- 109

Such was Mereri's account of the Moa. I regret I did not keep a record of several proverbs and waiata she recited, but my recollection is that they were on very similar lines to those otherwise on record. I recollect, however, she told me that garments of the feathers of the Moa were prized because of their warmth, and that the feathers of the Kiwi and Moa were woven into the flaxen garments in a different manner to other garments, all the feathers being so woven that they stood in tufts outward, and not so that they hung downwards, as with the pigeon and other feather garments.

The pit on the ridge referred to, I have often examined with curiosity, it is about twenty feet by eighteen and perpendicular at the sides, and about five feet deep. There is nothing like it in the neighbourhood. Several years ago crossing from Okura to Pare-moremo, I came across a similar pit on the ridges near the Pukeatua trig station.

The explanation of the naming of the ancestress Rangi-hua-moa, after the last recorded find of Moa eggs in these parts, is interesting, and I see no reason to doubt the truth of the legend. All Maori names of persons and places are derived from some such domestic or tribal event. I am inclined to place the time of Rangi's birth about 1660, allowing thirty years 2 for each generation to the present time. Apparently the feast of Moa eggs was a “red letter day,” from which we may conclude that at that time the Moa was at least in the district of Waitemata-Kaipara districts, on the verge of extinction; otherwise the event would hardly be remembered as the birthday of an important chieftainess.

I have never been able to discover any remains of the Moa myself in these parts, except those relics known as Whatu-moa (Moa stones) and Tutae-moa (Moa droppings), which are the crop-stones of the bird and are found in most districts all over New Zealand. These stones are particularly plentiful on the ridges along which, as Mereri states, are still to be found what are certainly tracks, and where it was not conceivable that there ever was any very extensive human traffic. These tracks are still fairly well defined among the scrub, and are known here, as elsewhere, as Ara-moa, and resemble abandoned sheep and cattle tracks. Old natives assure me that they existed in their youth; before ever cattle came into these districts, and it is along these tracks that the so-called “Moa-stones” are very numerous in small patches of a dozen or more.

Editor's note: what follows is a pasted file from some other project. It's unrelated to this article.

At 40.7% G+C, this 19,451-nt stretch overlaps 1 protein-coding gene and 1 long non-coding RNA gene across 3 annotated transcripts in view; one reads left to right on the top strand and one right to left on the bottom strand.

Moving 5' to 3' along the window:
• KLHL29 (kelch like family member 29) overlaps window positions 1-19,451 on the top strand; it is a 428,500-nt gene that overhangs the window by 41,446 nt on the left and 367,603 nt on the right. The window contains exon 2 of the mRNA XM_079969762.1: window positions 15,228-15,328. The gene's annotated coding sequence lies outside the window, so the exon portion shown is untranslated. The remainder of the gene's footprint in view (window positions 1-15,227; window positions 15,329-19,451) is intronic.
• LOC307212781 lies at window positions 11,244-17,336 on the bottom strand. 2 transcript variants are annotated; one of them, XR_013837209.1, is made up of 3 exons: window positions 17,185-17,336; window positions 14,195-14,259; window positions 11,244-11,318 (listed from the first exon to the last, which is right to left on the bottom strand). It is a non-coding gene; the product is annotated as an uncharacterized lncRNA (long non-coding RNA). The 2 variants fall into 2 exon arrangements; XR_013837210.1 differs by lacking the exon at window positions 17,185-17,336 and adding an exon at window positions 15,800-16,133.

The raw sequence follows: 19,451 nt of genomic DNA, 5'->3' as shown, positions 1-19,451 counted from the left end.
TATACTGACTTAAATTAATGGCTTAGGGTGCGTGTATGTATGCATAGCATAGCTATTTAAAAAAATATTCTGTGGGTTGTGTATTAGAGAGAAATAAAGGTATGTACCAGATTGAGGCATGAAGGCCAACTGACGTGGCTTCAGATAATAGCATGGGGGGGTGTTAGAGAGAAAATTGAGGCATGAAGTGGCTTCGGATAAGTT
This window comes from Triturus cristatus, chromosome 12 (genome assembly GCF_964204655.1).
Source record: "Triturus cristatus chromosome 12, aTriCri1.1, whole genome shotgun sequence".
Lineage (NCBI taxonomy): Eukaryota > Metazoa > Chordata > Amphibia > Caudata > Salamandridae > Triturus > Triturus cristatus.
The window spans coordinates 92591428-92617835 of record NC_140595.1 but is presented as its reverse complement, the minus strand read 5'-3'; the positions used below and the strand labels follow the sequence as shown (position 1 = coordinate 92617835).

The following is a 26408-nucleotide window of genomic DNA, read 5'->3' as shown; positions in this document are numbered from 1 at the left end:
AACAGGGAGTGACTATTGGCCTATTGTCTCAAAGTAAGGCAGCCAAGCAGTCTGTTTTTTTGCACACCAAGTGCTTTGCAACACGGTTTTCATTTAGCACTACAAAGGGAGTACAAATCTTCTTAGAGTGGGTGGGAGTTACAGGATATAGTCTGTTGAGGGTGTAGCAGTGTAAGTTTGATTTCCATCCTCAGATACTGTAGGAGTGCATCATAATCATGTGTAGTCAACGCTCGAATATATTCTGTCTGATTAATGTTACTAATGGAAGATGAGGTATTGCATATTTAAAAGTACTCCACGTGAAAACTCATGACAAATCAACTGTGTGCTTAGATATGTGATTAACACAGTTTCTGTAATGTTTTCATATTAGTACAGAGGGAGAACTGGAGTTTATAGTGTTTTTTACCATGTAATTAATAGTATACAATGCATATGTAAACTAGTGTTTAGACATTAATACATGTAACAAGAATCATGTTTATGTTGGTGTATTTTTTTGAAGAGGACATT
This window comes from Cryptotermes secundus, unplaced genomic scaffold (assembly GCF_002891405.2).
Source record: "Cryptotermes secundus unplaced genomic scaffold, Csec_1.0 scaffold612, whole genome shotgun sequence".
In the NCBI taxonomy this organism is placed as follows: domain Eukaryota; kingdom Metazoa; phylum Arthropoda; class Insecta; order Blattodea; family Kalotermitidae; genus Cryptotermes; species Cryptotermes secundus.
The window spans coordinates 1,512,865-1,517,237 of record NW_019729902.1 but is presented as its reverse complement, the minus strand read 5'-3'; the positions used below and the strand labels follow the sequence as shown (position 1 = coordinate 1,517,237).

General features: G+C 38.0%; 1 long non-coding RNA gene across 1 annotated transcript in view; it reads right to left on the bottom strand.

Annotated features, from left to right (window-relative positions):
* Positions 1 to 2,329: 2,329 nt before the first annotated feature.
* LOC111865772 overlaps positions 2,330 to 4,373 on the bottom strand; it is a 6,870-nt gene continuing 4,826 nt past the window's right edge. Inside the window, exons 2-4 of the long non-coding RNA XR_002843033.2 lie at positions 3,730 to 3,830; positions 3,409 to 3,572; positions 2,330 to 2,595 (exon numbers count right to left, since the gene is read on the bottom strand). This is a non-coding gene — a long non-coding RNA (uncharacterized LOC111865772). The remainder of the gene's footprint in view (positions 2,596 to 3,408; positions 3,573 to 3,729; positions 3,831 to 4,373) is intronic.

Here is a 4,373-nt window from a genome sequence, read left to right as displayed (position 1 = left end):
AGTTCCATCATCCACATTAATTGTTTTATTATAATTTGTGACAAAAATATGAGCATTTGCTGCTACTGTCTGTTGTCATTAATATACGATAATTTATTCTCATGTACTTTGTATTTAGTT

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Family Tree. 1660, Rangi-huamoa=Hua, (of Te Aki-tai), 1690, Te Tahuri =Te Ikamaupoho, 1723, Kiwi Tamaki, Te Ahiwera, 1750, Rangimatoru=Moenehu, Urunga-tapu, 1790, Puki te Hau=Te Tihi, Te Anini, Oha-ki, 1820, Ihaka Taka-anini 3, Te Hemara 4, Mereri, 1850, Wirihana and others living at Mangere now, (Descendents at Mahurangi), Rangi-huamoa, Waipaia, Te Ata and others (18 years old).

The above Whaka-papa agrees very closely with such parts thereof as appear in Fenton's “Judgments,” and is supplementary to Mereri's Whaka-papa given in Volume XXVII., page 89 of this “Journal”—see “A Legend of Old Mahurangi.”

1   Sir George Grey had a flock of Emu imported and placed on the Kawau Island, where they are still found, and gave several to John Reid, of Motutapu, where is also a flock of Emus still to be found.
2   Since 1893 the Society has adopted twenty-five years to a generation (not thirty years) in calculating dates. To make Mr. Graham's date conform to this rule, it should read 1675.—EDITOR.
3   A fine, handsome old chief in 1860, who lived near Papakura, Auckland. He was supposed to convey information to the enemy Waikato during the Maori war of 1863, and was consequently interned at Mangere.—EDITOR.
4   Another very fine chief of the Ngati-Rongo tribe living at Puhoi and Mahurangi in the early sixties of last century.—EDITOR.